Cover with the large leaves that you pulled off of the cabbage first. This will keep the top layer of cabbage rolls moist while they are cooking. Place the lid on the pot, and cook in a 350° oven for two to three hours.
I was very pleased with the results of my first attempt at making golumpki. They tasted just like the ones my Mama makes.
Stuffed Cabbage Rolls Recipe
1 or 2 heads of cabbage, medium sized with no broken leaves
Remove the first three or four large leaves from the cabbage and set aside. Cut the core out of the cabbage with a small sharp knife. Place the whole cabbage in a large pot of boiling water. As the leaves soften, peel them off and remove, placing on a plate or bowl. Continue removing leaves until they are too small to use.
For the filling:
1 1/2 lbs ground beef
1/2 lb ground pork sausage with sage
1/2 cup uncooked longrain rice
1 medium onion, chopped
1 teaspoon salt
1 teaspoon black pepper
1 teaspoon or 2 cubes instant beef bouillion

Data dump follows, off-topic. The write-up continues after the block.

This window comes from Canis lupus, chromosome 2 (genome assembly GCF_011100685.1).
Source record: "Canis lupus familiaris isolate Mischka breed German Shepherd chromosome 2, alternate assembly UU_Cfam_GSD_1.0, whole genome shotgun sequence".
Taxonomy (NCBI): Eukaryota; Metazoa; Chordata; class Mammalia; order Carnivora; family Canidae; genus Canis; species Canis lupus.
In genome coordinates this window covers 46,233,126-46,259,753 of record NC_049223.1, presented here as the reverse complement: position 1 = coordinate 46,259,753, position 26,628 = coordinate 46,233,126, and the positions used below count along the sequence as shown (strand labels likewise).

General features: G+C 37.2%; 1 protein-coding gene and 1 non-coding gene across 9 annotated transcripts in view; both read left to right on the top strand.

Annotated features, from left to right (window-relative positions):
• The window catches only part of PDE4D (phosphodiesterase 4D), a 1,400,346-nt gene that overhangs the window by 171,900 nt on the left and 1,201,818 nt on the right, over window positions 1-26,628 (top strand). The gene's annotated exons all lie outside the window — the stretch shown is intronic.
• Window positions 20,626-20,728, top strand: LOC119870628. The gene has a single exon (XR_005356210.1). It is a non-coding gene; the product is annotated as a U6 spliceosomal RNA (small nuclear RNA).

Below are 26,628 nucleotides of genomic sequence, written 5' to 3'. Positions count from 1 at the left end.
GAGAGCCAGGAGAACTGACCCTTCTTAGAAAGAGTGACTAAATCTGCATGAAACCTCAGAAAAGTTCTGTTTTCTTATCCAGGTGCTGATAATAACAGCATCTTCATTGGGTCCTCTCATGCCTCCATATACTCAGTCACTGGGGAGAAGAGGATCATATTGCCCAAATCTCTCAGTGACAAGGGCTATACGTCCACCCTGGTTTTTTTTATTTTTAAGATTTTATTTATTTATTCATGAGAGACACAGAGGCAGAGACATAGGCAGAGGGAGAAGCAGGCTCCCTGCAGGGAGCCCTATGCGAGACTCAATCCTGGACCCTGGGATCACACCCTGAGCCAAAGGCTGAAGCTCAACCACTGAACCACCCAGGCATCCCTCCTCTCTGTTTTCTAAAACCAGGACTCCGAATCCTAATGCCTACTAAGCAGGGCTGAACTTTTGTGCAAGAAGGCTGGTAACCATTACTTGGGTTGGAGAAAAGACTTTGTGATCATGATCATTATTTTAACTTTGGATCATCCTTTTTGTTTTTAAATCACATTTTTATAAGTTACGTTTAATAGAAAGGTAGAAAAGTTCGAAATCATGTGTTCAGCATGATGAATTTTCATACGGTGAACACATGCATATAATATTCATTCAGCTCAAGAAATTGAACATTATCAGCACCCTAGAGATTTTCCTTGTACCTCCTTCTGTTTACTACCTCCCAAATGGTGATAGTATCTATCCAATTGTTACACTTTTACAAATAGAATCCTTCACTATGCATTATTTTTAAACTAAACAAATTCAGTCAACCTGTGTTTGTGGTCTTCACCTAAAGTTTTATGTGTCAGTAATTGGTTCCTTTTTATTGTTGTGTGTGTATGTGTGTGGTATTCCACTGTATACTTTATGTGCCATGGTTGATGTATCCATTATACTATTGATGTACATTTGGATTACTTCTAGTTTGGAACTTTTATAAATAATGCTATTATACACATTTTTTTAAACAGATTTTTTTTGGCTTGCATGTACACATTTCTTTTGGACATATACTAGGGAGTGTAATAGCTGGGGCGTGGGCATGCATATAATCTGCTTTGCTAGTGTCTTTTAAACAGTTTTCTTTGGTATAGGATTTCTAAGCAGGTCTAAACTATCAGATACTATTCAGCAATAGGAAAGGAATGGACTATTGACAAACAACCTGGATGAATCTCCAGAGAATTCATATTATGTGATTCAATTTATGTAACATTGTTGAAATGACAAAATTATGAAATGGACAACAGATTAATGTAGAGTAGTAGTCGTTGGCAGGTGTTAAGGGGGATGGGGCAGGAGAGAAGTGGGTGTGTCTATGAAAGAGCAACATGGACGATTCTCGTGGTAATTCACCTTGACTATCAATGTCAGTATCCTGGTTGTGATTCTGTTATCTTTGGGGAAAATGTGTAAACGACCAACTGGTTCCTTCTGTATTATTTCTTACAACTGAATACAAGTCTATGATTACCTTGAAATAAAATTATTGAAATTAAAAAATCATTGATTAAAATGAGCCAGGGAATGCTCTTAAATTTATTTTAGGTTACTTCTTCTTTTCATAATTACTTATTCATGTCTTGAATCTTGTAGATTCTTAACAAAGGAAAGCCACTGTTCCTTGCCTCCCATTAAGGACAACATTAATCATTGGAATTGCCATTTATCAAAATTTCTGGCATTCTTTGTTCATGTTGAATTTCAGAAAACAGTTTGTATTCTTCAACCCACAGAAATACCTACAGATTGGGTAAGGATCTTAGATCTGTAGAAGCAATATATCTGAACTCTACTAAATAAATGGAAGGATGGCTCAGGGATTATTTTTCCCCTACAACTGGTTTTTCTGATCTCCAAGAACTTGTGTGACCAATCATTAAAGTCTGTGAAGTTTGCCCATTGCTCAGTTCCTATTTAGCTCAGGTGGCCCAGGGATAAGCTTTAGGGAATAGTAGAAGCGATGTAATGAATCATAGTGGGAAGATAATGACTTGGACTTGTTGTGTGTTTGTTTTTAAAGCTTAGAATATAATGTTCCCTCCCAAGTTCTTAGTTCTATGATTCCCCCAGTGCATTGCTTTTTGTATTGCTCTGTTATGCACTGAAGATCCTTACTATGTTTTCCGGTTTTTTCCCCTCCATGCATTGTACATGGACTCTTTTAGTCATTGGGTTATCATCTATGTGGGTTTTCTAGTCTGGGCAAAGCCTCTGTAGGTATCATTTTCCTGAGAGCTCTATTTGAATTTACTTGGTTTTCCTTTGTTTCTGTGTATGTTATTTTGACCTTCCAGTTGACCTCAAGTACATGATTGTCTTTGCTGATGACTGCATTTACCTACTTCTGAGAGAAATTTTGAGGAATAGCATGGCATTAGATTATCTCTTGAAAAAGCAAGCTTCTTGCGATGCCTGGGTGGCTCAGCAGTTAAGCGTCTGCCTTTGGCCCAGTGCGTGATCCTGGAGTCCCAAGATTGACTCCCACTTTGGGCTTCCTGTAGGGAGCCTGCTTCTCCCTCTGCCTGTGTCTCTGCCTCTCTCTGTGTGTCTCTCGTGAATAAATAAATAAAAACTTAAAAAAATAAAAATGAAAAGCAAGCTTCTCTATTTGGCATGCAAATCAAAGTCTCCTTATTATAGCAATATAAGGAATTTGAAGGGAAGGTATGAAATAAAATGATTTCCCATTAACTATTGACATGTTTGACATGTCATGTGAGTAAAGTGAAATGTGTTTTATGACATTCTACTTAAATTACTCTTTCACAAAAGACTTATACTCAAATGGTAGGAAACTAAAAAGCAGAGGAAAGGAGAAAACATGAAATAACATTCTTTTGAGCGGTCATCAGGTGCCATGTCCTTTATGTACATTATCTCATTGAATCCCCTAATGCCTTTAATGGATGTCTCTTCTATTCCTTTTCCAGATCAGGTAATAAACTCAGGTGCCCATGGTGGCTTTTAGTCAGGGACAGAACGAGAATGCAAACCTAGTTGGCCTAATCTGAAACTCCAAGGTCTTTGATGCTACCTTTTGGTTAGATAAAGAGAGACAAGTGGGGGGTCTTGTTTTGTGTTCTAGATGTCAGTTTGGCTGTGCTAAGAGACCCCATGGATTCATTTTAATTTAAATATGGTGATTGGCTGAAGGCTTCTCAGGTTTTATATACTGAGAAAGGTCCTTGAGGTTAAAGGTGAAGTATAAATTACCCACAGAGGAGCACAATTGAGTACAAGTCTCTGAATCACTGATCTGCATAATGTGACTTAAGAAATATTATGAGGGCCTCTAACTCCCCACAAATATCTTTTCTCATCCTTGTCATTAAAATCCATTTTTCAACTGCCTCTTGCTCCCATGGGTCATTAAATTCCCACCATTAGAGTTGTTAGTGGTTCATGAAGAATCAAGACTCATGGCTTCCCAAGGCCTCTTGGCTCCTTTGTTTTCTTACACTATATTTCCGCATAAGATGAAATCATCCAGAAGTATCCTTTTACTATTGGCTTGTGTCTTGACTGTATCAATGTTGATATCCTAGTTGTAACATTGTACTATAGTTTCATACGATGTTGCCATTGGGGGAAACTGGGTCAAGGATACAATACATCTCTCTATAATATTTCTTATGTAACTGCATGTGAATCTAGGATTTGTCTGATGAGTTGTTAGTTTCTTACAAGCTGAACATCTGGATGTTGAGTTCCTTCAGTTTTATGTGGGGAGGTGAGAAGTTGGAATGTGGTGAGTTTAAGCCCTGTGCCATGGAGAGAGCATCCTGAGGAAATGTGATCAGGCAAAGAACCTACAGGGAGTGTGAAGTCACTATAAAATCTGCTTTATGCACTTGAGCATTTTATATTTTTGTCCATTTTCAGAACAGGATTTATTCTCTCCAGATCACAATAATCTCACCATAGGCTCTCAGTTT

2 tablespoons Worchestershire sauce
Bring two cups of water to a boil. Add the rice to the boiling water, and boil for two minutes. Drain off the water. Place all ingredients into a large bowl, and mix together with your hands. Fill cabbage leaves and place rolls in layers in a large pot or dutch oven with a lid.
For the sauce:
1 small can tomato paste
2 cans of water (use tomato paste can)
1 15 ounce can tomato sauce
2 cans water (use tomato sauce can)
2 tablespoons Worchestershire sauce
1 teaspoon salt
1 teaspoon pepper
3 cloves garlic, minced
Put the tomato paste and 2 cans water in a large bowl. Stir to blend the paste in well with the water. Add all the rest of the ingredients and still well to blend. Pour over cabbage rolls in pot. Cover with the first large leaves removed from the cabbage. Put the lid on the pot, and cook in a 350°oven for two to three hours.